A small country with a big reputation, Mauritius already had an excellent name as a place to set up an offshore business. With a government intent on making it a ‘cyber island’ – a leading information technology free-trade zone – and already boasting one of the lowest tax platforms in the world, the recently unveiled new budget, with lengthy tax breaks available for a multitude of platforms, can only make it more inviting. We’re taking the time to highlight some of the budgets more relevant changes.
Incentivising research and development, the budget allows newly set up companies associated with innovation-driven activities a tax holiday for eight years on any income obtained from its intellectual property assets. This tax holiday is also open to existing companies for intellectual property developed locally after June 10th, 2019.
Companies setting up e-commerce platforms in Mauritius before June 30th 2025 will, according to the budget, be eligible for a five-year tax holiday.
The same period of five years applies for peer-to-peer lending operators for companies starting operations before December 31st 2020.
Four-year tax holidays have also been granted for acquired income through bunkering of low Sulphur Heavy Fuel Oil.
Outside of tax holidays the budget proposed several measures to attract the development of numerous international financial services. The proposals for new rules and a new tax regime promoting the development of the Real Estate Investment Trusts (REITs), an “umbrella licence” for wealth management activities and a scheme for the headquartering of e-commerce activities.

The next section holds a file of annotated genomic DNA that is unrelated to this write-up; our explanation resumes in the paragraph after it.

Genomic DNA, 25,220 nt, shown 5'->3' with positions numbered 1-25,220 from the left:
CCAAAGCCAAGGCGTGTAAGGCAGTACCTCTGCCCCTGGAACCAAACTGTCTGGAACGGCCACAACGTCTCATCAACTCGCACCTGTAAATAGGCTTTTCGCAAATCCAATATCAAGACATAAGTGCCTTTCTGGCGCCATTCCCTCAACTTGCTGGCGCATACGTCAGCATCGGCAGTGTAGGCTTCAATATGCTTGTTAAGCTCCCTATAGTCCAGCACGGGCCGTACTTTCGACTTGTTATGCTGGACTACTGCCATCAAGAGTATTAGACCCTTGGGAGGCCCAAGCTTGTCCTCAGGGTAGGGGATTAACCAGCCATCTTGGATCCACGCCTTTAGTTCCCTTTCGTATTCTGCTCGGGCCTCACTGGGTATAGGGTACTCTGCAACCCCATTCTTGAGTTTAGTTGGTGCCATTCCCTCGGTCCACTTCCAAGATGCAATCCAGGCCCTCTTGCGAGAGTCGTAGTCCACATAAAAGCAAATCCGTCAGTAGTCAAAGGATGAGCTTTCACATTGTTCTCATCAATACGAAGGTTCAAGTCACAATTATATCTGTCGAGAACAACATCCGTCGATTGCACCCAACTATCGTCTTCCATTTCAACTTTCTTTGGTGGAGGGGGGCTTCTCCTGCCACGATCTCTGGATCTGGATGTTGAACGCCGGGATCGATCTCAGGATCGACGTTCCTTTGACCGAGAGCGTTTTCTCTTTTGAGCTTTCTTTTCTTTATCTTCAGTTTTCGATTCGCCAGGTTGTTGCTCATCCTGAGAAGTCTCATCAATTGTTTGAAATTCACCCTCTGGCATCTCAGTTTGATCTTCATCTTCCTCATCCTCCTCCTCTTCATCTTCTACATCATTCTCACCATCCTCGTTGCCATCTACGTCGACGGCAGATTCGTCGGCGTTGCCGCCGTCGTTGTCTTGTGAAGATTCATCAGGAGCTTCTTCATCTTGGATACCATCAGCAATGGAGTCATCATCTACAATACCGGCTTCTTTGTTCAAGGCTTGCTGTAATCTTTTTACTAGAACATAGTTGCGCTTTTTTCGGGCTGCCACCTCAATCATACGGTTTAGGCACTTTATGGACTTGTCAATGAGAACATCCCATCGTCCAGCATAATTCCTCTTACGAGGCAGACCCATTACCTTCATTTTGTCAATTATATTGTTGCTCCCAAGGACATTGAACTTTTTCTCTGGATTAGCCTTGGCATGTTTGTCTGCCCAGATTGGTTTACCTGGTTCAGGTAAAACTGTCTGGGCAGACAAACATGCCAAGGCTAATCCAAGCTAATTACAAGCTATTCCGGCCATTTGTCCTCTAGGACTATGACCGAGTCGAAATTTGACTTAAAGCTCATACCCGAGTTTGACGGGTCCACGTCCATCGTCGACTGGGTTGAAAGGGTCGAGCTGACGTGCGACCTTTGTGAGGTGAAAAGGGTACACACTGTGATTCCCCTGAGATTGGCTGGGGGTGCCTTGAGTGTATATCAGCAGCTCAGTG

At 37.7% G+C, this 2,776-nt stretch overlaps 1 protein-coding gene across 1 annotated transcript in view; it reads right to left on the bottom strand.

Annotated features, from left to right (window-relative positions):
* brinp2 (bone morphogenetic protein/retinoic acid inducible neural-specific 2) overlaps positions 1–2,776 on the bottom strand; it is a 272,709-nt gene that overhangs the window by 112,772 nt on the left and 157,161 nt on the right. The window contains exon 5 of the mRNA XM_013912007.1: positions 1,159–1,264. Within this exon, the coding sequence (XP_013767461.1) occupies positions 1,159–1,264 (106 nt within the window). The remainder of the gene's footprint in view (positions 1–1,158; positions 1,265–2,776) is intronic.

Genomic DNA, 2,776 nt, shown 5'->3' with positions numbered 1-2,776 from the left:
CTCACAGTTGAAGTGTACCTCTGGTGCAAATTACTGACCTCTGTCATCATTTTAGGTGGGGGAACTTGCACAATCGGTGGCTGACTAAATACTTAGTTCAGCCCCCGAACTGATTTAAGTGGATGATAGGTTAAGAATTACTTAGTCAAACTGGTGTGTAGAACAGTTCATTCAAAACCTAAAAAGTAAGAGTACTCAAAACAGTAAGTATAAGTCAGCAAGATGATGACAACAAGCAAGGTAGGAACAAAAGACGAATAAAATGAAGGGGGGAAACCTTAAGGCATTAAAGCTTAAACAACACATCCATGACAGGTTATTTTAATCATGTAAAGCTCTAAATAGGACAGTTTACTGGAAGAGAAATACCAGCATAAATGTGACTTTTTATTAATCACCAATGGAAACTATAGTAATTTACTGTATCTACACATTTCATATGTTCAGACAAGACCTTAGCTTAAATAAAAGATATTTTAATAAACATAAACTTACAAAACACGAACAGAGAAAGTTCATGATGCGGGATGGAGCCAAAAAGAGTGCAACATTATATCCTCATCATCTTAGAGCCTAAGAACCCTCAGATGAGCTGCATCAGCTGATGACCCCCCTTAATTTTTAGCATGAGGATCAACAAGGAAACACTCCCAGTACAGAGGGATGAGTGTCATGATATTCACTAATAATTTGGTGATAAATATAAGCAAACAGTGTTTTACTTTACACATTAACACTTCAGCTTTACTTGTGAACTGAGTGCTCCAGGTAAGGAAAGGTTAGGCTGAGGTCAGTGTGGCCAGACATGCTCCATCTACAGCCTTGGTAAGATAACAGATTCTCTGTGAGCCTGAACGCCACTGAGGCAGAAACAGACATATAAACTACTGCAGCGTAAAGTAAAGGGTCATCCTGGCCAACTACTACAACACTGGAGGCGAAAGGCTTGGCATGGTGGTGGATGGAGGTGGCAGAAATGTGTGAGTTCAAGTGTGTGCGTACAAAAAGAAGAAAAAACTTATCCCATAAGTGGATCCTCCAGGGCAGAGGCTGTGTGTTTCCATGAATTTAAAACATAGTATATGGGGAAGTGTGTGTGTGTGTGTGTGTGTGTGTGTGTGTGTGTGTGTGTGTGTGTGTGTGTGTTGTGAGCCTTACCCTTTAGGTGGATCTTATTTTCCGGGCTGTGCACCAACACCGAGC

The budget has also incentivised banks with a reduced tax rate if the bank engages at least five percent of its new banking facilities to the following categories of business: SME’s in Mauritius, manufacturing, agriculture, production of renewable energy or operators in African or Asian countries.
Measures were also set out in the budget for attracting financial technology, with the goal of becoming the regions hub for Fintech. The Financial Services Commission announced it will:
Establish a regime for Robotics and AI enabled financial advisory services.
Introduce a new licence for Fintech Service providers.
Encourage self-regulation for Fintech activities in consultation with the United Nation Office on Drugs and Crime.
Introduce the use of e-signatures and e-licences on a pilot basis.
Create crowd funding as a new licensable activity.
Changes to international tax laws saw amendments to the Income Tax Act, which now determines that companies centrally managed and controlled outside of Mauritius will not be considered a tax resident in Mauritius. This amendment was implemented on the recommendation of industry stakeholders.
In line with worldwide efforts to reduce the effects of climate change, the budget also contains tax breaks for electric vehicles, including a double deduction for businesses investing in a fleet of eco friendly vehicles.
Finally, if you’re planning more than just a tax holiday, the budget introduces a VAT refund scheme on accommodation costs for events of at least 100 visitors over three nights in a hotel in Mauritius. The event would need to be hosted by an event organiser registered with the Economic Development Board and the application should be made within sixty days and be accompanied by VAT invoices.
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